Saturday, 25 June 2016

What Moms Google - Toddler Tantrums

It's time for #whatmomsgoogle where two sleep deprived mom bloggers team up to answer the questions moms google about kids three and under! We don't promise to be right but we do promise to be real.

Today we're talking about a very special kind of tiny human: The Toddler.

While the dictionary defines a toddler as a small child just learning to walk, we all know that toddlers are a distinct group characterized by certain identifiable traits.

What traits? I'm so glad you asked. Let's turn to our good friend, Google.


Interesting. Now that we've covered some of your toddler's favourite activities, let's see what you have to look forward to the teensy tot grows.



Shaunacey and I have already lamented about sleep and I don't know about you but my heart can't take that kind of discouragement again. 

Whether it's intentional violence or strange facial hair (Are there a lot of uni-browed toddlers out there? That Bert on Sesame Street. Bringing diversity one step further), toddlers have one thing in common. 

Feelings. Big ones. Lots of them. Sometimes in the same minute.

So let's take a moment to really appreciate some real life toddler emotions.
 
Once I tried to wear my hair in a ponytail. Remember that?



Sometimes I cry in the bath too.


I feel exactly the same way when someone eats all my snacks.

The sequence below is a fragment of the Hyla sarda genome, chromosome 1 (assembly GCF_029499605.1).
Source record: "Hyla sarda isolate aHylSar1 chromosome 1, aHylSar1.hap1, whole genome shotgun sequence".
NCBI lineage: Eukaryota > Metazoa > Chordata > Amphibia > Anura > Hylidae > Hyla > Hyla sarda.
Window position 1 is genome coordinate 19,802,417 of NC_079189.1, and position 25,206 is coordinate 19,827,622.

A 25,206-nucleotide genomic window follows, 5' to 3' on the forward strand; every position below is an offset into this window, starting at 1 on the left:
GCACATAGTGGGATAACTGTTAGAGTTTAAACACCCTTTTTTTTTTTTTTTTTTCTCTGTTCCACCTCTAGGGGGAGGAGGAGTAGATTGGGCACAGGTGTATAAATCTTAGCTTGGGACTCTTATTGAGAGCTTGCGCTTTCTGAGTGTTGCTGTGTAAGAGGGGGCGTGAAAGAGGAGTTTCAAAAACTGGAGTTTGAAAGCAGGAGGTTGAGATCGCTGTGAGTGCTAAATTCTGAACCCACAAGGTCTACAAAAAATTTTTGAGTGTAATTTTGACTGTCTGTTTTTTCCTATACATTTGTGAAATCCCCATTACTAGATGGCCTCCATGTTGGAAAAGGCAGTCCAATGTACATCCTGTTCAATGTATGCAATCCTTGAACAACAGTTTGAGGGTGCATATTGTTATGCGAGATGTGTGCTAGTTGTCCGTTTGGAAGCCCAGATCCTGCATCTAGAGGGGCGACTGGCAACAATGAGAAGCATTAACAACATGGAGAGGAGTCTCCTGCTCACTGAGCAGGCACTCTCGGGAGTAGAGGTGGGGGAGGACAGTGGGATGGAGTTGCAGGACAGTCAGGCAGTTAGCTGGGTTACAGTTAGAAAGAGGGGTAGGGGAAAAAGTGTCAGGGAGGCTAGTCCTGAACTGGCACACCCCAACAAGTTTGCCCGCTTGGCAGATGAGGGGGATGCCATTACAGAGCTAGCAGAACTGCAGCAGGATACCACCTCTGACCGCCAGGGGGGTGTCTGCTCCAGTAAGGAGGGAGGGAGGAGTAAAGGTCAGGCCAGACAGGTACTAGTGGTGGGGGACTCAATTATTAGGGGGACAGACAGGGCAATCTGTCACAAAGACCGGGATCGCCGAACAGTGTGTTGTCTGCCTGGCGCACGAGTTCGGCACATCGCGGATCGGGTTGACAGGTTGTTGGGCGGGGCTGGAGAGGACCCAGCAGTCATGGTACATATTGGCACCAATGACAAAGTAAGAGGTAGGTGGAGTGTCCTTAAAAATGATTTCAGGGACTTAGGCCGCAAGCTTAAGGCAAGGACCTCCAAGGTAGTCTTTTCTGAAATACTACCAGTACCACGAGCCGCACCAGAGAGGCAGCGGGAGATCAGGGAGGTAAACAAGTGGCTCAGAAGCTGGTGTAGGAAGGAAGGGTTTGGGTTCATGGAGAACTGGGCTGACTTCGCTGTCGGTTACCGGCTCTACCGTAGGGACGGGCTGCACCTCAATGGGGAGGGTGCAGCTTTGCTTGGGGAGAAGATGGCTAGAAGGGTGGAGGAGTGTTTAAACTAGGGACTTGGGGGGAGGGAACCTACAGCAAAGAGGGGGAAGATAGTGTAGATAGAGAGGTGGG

And in life you just have to fake it till you make it. She's very convincing.



Fabricating your world is exhausting and unending work. No wonder toddlers shun naps and end up in full on tantrum mode.

Today's google question came from an anonymous message we received: 
Why is my toddler an @$*#(@!?
 
The Tonight Show Starring Jimmy Fallon barack obama tonight show president obama point
I see you. I hear you (via Giphy)

In our infinite wisdom, we realized that this question is pretty broad and could basically take us all the way to December. From pooping on the floor to life discussions at 3am, toddlers have some fairly unreasonable and unpopular pastimes. So, we decided to narrow the question (for now) to:  

How do I deal with my toddler's tantrums?

In her post today, Shaunacey gives some extremely reasonable examples (ha!) of reasons for toddler meltdowns and some (honest-to-goodness) great tips for identifying and dealing with tantrums.